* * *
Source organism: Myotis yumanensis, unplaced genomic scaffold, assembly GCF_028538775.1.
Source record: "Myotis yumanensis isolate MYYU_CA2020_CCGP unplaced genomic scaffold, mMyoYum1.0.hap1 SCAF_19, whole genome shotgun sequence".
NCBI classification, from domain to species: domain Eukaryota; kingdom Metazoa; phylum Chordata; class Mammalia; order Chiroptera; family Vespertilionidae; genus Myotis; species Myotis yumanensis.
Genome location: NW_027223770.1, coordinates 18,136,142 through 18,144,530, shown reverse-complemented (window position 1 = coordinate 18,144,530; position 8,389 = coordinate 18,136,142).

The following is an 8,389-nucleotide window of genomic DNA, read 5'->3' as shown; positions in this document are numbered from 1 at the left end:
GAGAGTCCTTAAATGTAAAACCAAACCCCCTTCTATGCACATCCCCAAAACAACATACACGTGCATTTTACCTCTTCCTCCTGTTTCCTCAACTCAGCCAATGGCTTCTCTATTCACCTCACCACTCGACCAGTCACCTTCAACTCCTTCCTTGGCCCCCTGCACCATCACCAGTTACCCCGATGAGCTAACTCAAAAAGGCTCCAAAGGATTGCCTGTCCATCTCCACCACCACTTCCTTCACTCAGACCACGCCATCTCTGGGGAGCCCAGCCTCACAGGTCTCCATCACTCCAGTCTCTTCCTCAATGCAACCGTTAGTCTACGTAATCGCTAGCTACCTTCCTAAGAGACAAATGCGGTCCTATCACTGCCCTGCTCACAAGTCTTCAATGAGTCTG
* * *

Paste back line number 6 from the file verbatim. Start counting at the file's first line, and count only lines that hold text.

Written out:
GAGAGTCCTTAAATGTAAAACCAAACCCCCTTCTATGCACATCCCCAAAACAACATACACGTGCATTTTACCTCTTCCTCCTGTTTCCTCAACTCAGCCAATGGCTTCTCTATTCACCTCACCACTCGACCAGTCACCTTCAACTCCTTCCTTGGCCCCCTGCACCATCACCAGTTACCCCGATGAGCTAACTCAAAAAGGCTCCAAAGGATTGCCTGTCCATCTCCACCACCACTTCCTTCACTCAGACCACGCCATCTCTGGGGAGCCCAGCCTCACAGGTCTCCATCACTCCAGTCTCTTCCTCAATGCAACCGTTAGTCTACGTAATCGCTAGCTACCTTCCTAAGAGACAAATGCGGTCCTATCACTGCCCTGCTCACAAGTCTTCAATGAGTCTG